Featuring special opening guest: William Matheny
For five decades, Blue Öyster Cult has been thrilling fans of intelligent hard rock worldwide with powerful albums loaded with classic songs. Indeed, the Long Island, NY-based band is revered within the hard rock and heavy metal scene for its pioneering work. Blue Öyster Cult occupies a unique place in rock history because it’s one of very few hard rock/heavy metal bands to earn both genuine mainstream critical acclaim as well as commercial success.
The band is often cited as a major influence by other acts such as Metallica, and BÖC was listed in VH1’s countdown of the greatest hard rock bands of all time.
Upon the release of BÖC’s self–‐titled debut album in 1972, the band was praised for its catchy-yet-heavy music and lyrics that could be provocative, terrifying, funny or ambiguous, often all in the same song. BÖC’s canon includes three stone-cold classic songs that will waft through the cosmos long after the sun has burned out: The truly haunting “(Don’t Fear) The Reaper” from 1976’s Agents of Fortune, the pummeling “Godzilla” from 1977’s Spectres and the hypnotically melodic “Burnin’ for You” from 1981’s Fire of Unknown Origin. Other notable BÖC songs include “Cities on Flame with Rock and Roll,” “Then Came the Last Days of May,” “I Love the Night,” “In Thee,” “Veteran of the Psychic Wars,” “Dominance and Submission,” “Astronomy,” “Black Blade,” and “Shooting Shark.”
The intense creative vision of BÖC’s original core duo of vocalist/lead guitarist Donald “Buck Dharma” Roeser, and vocalist/rhythm guitarist Eric Bloom are complemented by Richie Castellano on guitar and keyboards, and the longtime rhythm section of bass guitarist Danny Miranda, and drummer Jules Radino.
We realized we’re a “classic rock” band. That’s what we are, that’s what we do best, and that’s what we know. The band members are proud of BÖC’s classic sound, and pleased the band is creating vibrant work for disenfranchised music lovers who don’t like the homogenized, prefabricated pop or sound-alike, formulaic rap-metal, which monopolizes the radio airwaves and best-seller charts.
BÖC has always maintained a relentless touring schedule and an album of new material THE SYMBOL REMAINS was released October 9th, 2020 to rave reviews.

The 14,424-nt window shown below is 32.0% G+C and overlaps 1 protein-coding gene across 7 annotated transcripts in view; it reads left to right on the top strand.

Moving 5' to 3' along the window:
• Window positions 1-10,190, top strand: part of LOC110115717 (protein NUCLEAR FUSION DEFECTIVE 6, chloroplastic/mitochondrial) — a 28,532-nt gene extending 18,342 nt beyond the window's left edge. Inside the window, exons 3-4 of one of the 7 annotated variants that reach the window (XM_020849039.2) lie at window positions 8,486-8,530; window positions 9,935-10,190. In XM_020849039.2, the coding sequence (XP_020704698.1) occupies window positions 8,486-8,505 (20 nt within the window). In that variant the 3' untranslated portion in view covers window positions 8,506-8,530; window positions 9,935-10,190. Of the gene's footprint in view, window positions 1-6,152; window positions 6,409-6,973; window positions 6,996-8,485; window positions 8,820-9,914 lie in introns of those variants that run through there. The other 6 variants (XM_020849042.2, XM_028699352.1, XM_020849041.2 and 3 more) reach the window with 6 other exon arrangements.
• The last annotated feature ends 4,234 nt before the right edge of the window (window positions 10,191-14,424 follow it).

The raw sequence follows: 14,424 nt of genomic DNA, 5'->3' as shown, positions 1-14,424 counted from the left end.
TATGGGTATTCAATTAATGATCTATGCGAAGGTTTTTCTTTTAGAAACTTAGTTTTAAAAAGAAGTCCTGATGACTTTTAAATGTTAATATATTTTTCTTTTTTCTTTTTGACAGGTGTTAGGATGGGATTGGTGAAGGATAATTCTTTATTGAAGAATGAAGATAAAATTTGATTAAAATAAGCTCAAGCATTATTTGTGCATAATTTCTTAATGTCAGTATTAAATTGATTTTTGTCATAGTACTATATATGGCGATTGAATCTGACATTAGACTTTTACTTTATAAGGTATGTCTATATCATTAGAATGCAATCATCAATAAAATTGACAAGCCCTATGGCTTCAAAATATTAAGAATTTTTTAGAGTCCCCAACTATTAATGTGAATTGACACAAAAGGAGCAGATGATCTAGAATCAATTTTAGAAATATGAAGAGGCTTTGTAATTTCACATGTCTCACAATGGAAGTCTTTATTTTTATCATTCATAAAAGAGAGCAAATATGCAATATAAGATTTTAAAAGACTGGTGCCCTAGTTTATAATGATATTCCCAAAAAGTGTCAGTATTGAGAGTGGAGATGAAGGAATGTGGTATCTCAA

William Matheny may be the best songwriter working, and is at a minimum the best songwriter you might have never heard of. For those who haven’t had that good fortune, let’s go, as Warner Wolfe used to say, to the videotape. Consider his 2018 standout single “Christian Name,” which is like Tom Petty’s “Runnin’ Down A Dream” if it had been “Runnin’ Down A Nightmare.” Or reckon with “Living Half to Death,” the comically terrifying instant classic from 2017’s Strange Constellations in which he apologizes for “abusing all his friendships and drinking all their beer.”
Over the past four years, he has assembled a wondrous catalog which situates itself amongst the indelible tradition of roots-rock misfits like Guy Clark and Lowell George, with just enough Jackson Browne-craft and Springsteen-triumphalism to make the thing potentially huge. You can’t talk about Matheny without talking about West Virginia, although it is sometimes true that he would prefer not to discuss it. Matheny is from Mannington, population smaller than your average small town. Like most of the state, Mannington fought on the side of the Union in the Civil War and represented a crucial strategic stronghold as one of the stops on the B&O Railroad. The correct side, not that it helped all that much. They say history is written by the winners, but in spite of upholding the Union, history was not written by Mannington. Heavy industry: logging and coal. An oil boom in the 1910s. Comfortable lives and then the Great Depression. Bankers and foreclosures. History was written by Mannington and then history was written on Mannington. That grand old feeling, indeed.
And while he might not always want to talk about it, West Virginia is a central character in Matheny’s songs. The dirty snow falling on the Coffindaffer Crosses, the Moundsville guards, the doomed shout-outs to Stoney Cooper, the unhappily married lovers at the Elks Lodge and the tapes from Go-Mart melting on the dashboard all enforce the notion that the man can travel wide and far from Mannington, but Mannington never leaves the man. Like so many before him — Elvis from Tupelo or the Mekons from Leeds — he can check out any time he likes. But he can never et cetera, et cetera. Or as he once elegantly put it, “Moon over Mannington/ Moon over Spain/ Moon over happiness/ Moon over pain.”